What are effective vaccine distribution approaches for equity-deserving and high-risk populations during COVID-19? Exploring best practices and recommendations in Canada: protocol for a mixed-methods multiple case codesign study Journal Articles uri icon

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  • IntroductionThe WHO has stated that vaccine hesitancy is a serious threat to overcoming COVID-19. Vaccine hesitancy among underserved and at-risk communities is an ongoing challenge in Canada. Public confidence in vaccine safety and effectiveness and the principles of equity need to be considered in vaccine distribution. In Canada, governments of each province or territory manage their own healthcare system, providing an opportunity to compare and contrast distribution strategies. The overarching objective of this study is to identify effective vaccine distribution approaches and advance knowledge on how to design and implement various strategies to meet the different needs of underserved communities.Methods and analysisMultiple case studies in seven Canadian provinces will be conducted using a mixed-methods design. The study will be informed by Experience-Based CoDesign techniques and theoretically guided by the Socio-Ecological Model and the Vaccine Hesitancy Matrix frameworks. Phase 1 will involve a policy document review to systematically explore the vaccine distribution strategy over time in each jurisdiction. This will inform the second phase, which will involve (2a) semistructured, in-depth interviews with policymakers, public health officials, researchers, providers, groups representing patients, researchers and stakeholders and (2b) an analysis of population-based administrative health data of vaccine administration. Integration of qualitative and quantitative data will inform the identification of effective vaccine distribution approaches for various populations. Informed by this evidence, phase 3 of the study will involve conducting focus groups with multiple stakeholders to codesign recommendations for the design and implementation of effective vaccine delivery strategies for equity-deserving and at-risk populations.Ethics and disseminationThis study is approved by the University of Toronto‚Äôs Health Sciences Research Ethics Board (#42643), University of British Columbia Behavioural Research Ethics Board (#H22-01750-A002), Research Ethics Board of the Nova Scotia Health Authority (#48272), Newfoundland and Labrador Health Research Ethics Board (#2022.126), Conjoint Health Research Ethics Board, University of Calgary (REB22-0207), and University of Manitoba Health Research Board (H2022-239). The outcome of this study will be to produce a series of recommendations for implementing future vaccine distribution approaches from the perspective of various stakeholders, including equity-deserving and at-risk populations.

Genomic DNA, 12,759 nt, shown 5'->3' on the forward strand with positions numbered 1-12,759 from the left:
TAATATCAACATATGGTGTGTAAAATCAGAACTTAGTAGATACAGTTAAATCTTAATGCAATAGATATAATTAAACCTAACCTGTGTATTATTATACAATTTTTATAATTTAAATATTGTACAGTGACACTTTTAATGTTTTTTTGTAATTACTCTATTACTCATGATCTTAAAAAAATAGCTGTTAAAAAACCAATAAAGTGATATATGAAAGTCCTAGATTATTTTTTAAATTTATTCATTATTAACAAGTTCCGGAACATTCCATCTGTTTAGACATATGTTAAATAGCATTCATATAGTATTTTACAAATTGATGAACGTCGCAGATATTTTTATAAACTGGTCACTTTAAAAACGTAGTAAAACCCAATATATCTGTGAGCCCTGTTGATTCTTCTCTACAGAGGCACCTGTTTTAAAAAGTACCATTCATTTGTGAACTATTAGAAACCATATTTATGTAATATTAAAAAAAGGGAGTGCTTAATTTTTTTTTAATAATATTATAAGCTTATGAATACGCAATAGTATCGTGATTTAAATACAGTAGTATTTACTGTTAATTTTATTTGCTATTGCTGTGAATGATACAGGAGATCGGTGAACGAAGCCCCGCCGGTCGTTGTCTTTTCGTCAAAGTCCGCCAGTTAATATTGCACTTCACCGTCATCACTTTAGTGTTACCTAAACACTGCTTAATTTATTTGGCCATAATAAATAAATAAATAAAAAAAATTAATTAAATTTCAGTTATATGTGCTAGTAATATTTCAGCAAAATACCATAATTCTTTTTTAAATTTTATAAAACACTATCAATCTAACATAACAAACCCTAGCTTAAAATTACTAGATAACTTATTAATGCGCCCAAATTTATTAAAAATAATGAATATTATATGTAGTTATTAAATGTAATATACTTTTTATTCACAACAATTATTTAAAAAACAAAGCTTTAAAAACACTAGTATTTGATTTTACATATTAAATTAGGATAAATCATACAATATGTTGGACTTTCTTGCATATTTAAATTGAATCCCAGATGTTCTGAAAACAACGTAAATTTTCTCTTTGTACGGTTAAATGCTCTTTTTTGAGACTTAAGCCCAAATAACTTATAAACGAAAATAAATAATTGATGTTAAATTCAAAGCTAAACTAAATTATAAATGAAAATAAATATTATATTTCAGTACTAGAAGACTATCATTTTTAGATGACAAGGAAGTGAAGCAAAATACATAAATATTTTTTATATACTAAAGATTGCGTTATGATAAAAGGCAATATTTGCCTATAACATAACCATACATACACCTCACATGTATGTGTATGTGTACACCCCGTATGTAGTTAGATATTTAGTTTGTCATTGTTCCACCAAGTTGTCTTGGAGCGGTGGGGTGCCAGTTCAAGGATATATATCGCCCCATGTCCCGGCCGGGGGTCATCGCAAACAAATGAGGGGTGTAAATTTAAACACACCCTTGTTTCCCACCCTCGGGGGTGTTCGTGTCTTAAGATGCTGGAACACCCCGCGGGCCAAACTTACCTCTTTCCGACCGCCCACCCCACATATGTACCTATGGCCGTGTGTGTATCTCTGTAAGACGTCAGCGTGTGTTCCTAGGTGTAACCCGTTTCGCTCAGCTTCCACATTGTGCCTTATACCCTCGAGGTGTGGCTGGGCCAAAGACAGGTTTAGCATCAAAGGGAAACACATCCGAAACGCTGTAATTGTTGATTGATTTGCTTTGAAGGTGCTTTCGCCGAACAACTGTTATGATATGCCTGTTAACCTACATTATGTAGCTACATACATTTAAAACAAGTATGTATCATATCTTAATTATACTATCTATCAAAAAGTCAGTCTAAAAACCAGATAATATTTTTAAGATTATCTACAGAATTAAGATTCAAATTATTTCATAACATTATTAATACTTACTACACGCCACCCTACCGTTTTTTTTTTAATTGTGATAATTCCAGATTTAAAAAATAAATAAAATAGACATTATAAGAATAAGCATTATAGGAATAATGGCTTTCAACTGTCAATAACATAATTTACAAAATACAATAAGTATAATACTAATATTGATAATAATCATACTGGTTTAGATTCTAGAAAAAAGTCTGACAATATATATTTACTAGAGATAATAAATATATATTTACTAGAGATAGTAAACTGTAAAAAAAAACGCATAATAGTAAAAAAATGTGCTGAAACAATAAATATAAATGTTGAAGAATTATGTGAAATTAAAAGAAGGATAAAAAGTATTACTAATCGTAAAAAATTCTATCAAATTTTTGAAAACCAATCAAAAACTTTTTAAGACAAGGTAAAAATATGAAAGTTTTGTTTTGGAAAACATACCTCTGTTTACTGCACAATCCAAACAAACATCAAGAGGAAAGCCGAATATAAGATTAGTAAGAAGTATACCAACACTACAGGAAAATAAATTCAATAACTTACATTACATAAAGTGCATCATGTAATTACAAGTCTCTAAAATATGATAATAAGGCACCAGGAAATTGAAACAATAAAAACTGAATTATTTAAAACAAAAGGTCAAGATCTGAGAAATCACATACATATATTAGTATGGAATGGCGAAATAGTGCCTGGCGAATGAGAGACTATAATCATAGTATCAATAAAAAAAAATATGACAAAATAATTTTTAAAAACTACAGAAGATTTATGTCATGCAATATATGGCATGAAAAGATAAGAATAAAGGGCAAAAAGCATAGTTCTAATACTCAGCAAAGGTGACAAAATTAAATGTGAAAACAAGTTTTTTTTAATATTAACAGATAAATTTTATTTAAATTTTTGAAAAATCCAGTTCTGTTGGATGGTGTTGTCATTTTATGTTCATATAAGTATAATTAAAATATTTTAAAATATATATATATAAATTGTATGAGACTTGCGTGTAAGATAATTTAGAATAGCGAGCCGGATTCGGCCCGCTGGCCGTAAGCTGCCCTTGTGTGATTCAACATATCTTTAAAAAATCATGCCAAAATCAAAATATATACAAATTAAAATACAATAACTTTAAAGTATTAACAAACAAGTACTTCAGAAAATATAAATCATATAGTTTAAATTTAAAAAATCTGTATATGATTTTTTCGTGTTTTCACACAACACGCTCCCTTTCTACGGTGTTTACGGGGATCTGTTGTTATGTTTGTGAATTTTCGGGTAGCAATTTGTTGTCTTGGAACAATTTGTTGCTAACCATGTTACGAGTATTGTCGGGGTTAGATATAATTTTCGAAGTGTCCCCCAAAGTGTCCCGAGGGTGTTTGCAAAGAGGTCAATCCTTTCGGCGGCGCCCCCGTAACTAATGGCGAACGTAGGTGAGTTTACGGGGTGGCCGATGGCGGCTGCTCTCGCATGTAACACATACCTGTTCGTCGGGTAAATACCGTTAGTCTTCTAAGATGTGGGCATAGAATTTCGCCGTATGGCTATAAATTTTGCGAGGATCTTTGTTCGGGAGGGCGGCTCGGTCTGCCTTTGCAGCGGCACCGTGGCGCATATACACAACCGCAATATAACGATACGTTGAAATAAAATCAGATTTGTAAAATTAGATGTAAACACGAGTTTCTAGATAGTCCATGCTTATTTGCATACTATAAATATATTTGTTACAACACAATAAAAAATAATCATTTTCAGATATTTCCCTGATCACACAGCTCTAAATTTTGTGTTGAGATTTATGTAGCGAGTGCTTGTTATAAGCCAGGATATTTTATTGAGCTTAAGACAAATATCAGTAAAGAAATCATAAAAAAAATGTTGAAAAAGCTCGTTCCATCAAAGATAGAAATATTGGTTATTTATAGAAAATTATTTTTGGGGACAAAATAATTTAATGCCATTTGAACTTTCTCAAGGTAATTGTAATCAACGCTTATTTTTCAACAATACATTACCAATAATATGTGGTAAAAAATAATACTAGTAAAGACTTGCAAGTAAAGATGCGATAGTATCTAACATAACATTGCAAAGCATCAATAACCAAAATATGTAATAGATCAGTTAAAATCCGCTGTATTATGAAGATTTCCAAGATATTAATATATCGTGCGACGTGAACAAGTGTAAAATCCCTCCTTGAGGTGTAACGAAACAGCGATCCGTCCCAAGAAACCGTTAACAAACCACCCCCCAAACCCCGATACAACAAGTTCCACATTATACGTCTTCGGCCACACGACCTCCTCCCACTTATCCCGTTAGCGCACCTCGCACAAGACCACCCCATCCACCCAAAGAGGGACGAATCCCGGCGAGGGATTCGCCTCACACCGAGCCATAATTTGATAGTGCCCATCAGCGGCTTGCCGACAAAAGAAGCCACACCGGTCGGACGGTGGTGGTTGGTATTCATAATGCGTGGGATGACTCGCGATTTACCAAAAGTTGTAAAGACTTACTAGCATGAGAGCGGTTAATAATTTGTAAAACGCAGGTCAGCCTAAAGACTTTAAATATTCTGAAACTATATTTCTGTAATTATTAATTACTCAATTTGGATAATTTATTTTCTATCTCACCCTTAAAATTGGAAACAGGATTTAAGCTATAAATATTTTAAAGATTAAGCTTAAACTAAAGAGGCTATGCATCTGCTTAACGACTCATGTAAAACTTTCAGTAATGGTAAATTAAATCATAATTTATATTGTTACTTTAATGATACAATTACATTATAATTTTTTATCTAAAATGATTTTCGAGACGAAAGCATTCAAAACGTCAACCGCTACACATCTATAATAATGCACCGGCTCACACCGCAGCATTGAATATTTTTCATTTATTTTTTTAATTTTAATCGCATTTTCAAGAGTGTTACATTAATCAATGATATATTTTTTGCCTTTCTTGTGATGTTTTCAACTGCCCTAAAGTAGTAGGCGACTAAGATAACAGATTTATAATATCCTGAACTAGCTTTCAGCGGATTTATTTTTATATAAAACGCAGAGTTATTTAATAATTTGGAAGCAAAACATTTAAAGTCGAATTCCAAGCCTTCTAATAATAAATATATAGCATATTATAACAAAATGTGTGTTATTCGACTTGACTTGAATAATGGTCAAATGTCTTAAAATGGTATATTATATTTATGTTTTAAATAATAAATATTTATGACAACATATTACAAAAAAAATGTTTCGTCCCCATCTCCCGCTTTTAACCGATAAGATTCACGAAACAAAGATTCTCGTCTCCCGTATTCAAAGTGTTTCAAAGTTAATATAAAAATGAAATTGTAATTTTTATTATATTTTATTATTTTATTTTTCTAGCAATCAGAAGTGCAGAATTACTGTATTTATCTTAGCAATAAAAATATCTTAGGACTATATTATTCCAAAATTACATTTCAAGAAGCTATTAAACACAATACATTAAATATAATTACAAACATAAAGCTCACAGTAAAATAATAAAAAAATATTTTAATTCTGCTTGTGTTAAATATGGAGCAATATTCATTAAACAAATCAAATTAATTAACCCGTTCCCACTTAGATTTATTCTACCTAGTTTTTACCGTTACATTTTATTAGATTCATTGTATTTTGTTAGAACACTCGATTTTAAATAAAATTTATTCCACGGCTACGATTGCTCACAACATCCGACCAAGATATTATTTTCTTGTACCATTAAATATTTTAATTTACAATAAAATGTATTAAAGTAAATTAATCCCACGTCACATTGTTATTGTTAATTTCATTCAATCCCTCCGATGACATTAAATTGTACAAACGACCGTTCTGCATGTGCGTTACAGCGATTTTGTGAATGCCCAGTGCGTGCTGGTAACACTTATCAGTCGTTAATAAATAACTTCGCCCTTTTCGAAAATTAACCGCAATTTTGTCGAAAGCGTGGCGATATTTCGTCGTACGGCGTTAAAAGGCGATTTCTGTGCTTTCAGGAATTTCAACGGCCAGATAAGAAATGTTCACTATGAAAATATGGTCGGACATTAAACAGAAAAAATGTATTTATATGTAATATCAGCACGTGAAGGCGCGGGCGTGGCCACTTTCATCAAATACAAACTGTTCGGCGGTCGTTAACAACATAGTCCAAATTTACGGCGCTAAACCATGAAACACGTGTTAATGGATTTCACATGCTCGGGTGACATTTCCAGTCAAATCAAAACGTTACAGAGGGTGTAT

• Aggarwal, Monica
  • Katz, Alan
  • Kokorelias, Kristina Marie
  • Wong, Sabrina T
  • Aghajafari, Fariba
  • Ivers, Noah M
  • Martin-Misener, Ruth
  • Aubrey-Bassler, Kris
  • Breton, Mylaine
  • Upshur, Ross
  • Kwong, Jeffrey C

publication date

  • November 2023